Chinese and U.S. nuclear experts communicate regularly, but these exchanges often remain difficult and inefficient. Critical differences between Chinese and U.S. thinking about nuclear weapons and deterrence result not merely from differing security environments and levels of military strength; they also exist because China and the United States have developed their own nuclear philosophies in implementing their security policies over many years. A deeper understanding of these differences sheds light on the fundamental drivers of China’s nuclear policies and how such policies may evolve in the future.

Li Bin
Li was a senior fellow working jointly in the Nuclear Policy Program and Asia Program at the Carnegie Endowment for International Peace.
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Chinese Nuclear Thinking

  • Important strategic concepts have very different connotations among Chinese and U.S. experts, including nuclear deterrence, arms races, and strategic stability. Chinese analysts, for instance, consider nuclear deterrence and compellence to be indistinguishable in most cases, and thus often criticize the offensive implications of some U.S. nuclear deterrence policies.
  • China’s security paradigm emphasizes national security challenges deriving from vulnerability, particularly technical lagging, whereby another country masters a military technology that it has not. In many cases, China pursues military and nuclear development efforts simply to master new defense technologies, but not necessarily deploy them, so as to avoid technical lagging.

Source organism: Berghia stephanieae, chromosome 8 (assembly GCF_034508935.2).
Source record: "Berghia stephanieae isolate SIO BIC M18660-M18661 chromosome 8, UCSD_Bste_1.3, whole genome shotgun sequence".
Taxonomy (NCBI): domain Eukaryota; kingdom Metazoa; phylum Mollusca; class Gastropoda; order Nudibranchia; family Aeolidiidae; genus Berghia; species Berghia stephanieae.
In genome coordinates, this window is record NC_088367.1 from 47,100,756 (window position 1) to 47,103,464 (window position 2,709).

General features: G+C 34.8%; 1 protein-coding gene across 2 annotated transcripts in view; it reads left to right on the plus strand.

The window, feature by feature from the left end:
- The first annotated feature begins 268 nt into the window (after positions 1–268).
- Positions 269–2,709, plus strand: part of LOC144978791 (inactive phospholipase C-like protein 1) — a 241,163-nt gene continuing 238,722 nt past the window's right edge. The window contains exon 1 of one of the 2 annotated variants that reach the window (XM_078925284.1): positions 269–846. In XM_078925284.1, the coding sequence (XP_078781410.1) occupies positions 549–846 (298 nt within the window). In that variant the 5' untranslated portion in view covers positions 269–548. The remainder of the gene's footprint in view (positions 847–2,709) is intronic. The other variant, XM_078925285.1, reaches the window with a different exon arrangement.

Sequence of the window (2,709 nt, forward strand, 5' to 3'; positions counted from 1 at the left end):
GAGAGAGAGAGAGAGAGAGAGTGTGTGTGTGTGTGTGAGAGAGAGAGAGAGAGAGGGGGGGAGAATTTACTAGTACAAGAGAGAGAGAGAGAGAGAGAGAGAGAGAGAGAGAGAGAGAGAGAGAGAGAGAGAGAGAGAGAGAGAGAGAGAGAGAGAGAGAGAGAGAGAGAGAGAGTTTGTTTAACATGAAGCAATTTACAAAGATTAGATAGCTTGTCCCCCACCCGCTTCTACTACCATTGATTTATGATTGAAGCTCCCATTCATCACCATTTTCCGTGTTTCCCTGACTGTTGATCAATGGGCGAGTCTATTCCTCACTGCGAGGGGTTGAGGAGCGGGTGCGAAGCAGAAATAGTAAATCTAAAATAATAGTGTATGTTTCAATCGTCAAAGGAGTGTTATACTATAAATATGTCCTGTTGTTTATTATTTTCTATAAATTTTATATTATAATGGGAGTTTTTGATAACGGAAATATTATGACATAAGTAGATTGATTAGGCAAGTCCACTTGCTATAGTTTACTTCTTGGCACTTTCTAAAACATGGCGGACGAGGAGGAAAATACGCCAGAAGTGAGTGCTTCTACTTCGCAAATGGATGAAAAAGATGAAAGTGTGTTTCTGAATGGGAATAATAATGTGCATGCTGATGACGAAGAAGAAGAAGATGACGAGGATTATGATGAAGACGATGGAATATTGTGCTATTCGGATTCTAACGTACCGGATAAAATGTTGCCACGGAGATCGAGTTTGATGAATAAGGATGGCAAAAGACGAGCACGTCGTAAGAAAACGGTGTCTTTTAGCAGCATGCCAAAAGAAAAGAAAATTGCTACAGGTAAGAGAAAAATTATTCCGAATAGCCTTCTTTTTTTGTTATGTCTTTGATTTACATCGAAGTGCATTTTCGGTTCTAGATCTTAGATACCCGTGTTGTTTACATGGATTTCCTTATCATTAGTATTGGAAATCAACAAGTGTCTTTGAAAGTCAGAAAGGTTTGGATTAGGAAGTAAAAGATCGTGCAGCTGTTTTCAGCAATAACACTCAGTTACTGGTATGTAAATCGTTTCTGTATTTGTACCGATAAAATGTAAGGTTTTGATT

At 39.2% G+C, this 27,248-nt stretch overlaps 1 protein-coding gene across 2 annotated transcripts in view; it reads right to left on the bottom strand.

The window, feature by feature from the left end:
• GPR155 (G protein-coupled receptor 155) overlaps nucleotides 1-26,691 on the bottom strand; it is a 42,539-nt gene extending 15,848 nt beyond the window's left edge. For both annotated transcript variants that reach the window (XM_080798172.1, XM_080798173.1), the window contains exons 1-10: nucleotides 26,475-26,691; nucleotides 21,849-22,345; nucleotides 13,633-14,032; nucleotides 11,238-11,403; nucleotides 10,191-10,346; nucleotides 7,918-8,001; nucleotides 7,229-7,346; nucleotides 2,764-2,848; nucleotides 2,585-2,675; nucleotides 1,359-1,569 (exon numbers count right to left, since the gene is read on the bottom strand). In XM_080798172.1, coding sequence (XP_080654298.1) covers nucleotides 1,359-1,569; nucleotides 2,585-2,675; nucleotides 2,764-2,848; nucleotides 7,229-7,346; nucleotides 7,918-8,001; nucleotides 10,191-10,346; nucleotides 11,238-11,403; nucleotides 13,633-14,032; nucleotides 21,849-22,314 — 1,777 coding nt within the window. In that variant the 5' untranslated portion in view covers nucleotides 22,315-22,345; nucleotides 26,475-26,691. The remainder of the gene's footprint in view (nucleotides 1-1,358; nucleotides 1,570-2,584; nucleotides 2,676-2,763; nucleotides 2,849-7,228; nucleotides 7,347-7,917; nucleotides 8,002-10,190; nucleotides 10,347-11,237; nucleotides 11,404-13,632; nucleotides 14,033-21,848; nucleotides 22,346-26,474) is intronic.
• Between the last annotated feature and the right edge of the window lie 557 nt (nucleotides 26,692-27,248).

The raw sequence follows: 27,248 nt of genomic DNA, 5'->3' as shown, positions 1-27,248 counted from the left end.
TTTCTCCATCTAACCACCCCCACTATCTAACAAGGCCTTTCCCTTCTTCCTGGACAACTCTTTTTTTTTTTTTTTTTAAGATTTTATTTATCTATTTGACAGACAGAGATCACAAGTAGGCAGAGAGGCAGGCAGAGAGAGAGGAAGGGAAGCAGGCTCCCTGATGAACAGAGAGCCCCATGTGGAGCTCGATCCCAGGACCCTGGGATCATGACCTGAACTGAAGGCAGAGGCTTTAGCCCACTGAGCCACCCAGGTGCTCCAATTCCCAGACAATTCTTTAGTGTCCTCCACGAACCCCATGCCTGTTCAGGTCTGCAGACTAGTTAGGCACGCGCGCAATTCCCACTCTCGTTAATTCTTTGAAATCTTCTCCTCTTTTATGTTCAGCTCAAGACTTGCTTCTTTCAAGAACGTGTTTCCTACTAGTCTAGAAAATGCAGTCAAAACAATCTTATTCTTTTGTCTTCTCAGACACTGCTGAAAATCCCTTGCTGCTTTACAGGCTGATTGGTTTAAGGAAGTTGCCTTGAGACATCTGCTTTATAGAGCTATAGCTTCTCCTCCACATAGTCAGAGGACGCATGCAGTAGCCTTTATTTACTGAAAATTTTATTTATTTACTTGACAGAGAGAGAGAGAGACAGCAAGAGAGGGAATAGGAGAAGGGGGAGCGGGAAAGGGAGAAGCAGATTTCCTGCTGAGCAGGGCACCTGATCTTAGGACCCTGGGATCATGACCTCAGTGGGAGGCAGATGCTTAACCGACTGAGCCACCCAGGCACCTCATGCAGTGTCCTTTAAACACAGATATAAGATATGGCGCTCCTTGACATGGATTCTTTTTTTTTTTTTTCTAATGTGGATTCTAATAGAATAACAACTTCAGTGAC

• China believes the ultimate goal of nuclear disarmament is completely eliminating all nuclear weapons and that the best way of achieving this is to first constrain their use. This informs how China prefers to approach nuclear disarmament.

Implications for Chinese Nuclear Policy

China’s no-first-use policy for its nuclear weapons still serves its national security interests. Notwithstanding recent debates, the policy continues to effectively guide China’s nuclear-weapon development and operations, and its nuclear-arms-control diplomacy.

Tong Zhao
Tong Zhao is a senior fellow in Carnegie’s Nuclear Policy Program.

Chinese experts weigh both technical and political factors in their calculation of strategic stability. They especially worry about instability caused by technical lagging. To reduce the danger of nuclear war, Chinese analysts favor the maintenance of an effective firebreak between nuclear weapons and conventional conflict.  

China views nuclear proliferation and nuclear terrorism as growing national security challenges. Beijing emphasizes the importance of addressing the root causes of proliferation and supports greater international cooperative efforts to mitigate these risks.

China has made its nuclear policy and practices more transparent in recent years. But such transparency needs to be organized more systematically to make U.S.-China nuclear dialogue more effective.

Other countries’ nuclear-weapon strategies are increasingly influencing traditional Chinese nuclear thinking and nuclear-weapon policy. Consequently, growing debates in China about its nuclear-weapon policy could result in some deployments of new Chinese weapons, as seen in other nuclear-armed states.

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